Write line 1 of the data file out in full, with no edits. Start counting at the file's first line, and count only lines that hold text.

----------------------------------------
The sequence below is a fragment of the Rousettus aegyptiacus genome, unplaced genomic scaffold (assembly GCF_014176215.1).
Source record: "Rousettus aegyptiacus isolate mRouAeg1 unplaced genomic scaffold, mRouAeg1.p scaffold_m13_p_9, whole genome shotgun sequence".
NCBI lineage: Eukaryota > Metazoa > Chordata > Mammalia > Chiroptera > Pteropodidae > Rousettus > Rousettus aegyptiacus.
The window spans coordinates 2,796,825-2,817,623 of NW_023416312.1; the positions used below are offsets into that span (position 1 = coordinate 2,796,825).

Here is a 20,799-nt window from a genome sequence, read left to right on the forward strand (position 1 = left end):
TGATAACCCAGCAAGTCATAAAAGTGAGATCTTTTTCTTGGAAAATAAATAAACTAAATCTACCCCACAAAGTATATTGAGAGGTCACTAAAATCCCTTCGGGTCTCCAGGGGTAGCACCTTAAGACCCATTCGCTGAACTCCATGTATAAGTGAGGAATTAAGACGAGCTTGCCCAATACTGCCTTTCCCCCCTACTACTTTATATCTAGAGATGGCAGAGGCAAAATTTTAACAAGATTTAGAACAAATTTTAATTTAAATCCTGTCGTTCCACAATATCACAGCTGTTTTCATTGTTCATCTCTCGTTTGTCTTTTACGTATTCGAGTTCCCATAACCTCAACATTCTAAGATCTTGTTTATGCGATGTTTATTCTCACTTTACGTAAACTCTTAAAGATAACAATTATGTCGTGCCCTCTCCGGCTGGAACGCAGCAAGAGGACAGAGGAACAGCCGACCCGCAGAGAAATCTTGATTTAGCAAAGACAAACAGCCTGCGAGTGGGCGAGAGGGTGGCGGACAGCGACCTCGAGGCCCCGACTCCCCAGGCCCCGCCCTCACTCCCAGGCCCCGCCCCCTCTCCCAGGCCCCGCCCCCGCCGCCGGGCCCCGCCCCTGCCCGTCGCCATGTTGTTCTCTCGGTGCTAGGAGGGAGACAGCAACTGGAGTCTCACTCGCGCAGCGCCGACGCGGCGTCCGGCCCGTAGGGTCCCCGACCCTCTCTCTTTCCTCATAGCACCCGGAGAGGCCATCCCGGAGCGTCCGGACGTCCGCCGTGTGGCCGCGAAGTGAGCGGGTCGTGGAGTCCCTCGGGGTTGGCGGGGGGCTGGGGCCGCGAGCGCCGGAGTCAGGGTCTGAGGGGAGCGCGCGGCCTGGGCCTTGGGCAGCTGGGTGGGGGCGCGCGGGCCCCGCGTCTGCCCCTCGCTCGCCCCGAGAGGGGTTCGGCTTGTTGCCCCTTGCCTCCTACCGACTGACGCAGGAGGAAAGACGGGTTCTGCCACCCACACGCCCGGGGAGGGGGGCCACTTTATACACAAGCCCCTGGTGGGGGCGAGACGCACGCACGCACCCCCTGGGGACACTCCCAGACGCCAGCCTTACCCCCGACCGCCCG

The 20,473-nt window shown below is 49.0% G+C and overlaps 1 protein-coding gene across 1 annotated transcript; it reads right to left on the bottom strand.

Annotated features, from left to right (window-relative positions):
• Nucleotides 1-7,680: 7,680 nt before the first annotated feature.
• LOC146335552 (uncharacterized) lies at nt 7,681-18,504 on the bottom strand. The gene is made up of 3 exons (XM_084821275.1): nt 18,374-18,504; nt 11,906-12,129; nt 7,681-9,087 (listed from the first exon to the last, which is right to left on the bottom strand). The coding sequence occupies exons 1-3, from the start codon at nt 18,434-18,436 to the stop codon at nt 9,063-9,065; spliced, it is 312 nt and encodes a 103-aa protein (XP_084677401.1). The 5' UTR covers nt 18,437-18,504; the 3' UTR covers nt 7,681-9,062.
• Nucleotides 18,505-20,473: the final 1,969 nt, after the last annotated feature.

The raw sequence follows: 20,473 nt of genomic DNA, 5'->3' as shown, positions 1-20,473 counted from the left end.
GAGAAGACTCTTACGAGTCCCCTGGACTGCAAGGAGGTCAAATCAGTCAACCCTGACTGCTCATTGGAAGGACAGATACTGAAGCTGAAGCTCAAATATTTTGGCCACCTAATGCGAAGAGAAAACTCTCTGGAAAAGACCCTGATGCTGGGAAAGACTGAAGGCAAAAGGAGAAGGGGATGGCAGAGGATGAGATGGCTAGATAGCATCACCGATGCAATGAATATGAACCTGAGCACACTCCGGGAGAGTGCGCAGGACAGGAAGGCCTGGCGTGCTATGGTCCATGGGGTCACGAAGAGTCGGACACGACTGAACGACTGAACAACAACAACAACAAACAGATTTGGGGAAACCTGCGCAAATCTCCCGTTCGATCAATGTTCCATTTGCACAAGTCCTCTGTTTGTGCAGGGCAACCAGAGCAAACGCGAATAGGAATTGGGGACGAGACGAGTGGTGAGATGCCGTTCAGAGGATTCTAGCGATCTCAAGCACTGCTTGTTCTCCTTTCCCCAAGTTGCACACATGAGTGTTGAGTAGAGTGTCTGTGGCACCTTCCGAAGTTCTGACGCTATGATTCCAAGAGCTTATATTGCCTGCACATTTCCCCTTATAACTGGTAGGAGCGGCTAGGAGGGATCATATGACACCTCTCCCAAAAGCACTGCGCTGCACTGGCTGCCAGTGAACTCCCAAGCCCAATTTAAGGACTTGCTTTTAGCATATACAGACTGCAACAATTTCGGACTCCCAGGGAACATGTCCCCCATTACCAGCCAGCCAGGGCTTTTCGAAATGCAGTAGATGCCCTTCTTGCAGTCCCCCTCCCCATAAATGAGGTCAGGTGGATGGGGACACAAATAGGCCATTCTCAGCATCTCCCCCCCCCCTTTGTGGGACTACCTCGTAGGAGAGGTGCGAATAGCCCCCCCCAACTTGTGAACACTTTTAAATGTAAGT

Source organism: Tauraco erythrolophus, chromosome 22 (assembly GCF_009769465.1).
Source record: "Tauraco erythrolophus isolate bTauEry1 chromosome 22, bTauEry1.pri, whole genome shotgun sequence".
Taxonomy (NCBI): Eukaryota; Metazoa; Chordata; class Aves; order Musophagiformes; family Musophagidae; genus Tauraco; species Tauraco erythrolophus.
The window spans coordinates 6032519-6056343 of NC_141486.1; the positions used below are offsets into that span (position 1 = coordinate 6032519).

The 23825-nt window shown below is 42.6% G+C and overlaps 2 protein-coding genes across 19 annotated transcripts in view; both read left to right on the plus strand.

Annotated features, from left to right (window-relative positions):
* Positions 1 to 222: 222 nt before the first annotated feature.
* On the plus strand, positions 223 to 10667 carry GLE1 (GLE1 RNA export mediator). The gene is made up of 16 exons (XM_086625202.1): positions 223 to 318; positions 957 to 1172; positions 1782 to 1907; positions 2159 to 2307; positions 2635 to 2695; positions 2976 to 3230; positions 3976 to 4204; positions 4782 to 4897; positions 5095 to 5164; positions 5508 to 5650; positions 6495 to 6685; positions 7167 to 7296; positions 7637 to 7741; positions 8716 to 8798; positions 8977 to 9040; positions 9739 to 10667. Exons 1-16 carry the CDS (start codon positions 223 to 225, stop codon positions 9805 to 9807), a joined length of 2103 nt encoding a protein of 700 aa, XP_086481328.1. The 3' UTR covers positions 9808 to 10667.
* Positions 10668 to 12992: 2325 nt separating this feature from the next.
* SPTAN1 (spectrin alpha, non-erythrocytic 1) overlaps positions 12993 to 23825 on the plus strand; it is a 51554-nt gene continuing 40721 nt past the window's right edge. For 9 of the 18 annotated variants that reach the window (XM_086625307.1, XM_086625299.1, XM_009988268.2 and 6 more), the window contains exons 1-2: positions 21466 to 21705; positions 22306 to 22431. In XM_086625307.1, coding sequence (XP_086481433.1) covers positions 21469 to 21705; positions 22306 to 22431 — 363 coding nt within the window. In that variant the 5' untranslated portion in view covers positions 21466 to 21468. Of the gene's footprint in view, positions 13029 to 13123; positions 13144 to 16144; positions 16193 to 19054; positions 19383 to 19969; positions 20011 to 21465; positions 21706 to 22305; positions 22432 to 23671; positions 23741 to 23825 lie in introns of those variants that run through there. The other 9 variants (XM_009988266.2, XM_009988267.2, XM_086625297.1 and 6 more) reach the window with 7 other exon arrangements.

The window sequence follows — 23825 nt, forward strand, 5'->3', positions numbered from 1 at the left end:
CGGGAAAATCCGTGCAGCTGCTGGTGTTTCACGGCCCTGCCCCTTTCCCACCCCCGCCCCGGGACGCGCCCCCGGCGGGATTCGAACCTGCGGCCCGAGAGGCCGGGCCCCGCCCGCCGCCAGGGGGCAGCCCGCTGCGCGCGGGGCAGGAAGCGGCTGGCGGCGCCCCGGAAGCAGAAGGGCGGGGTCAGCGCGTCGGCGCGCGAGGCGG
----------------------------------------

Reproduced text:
The sequence below is a fragment of the Rousettus aegyptiacus genome, unplaced genomic scaffold (assembly GCF_014176215.1).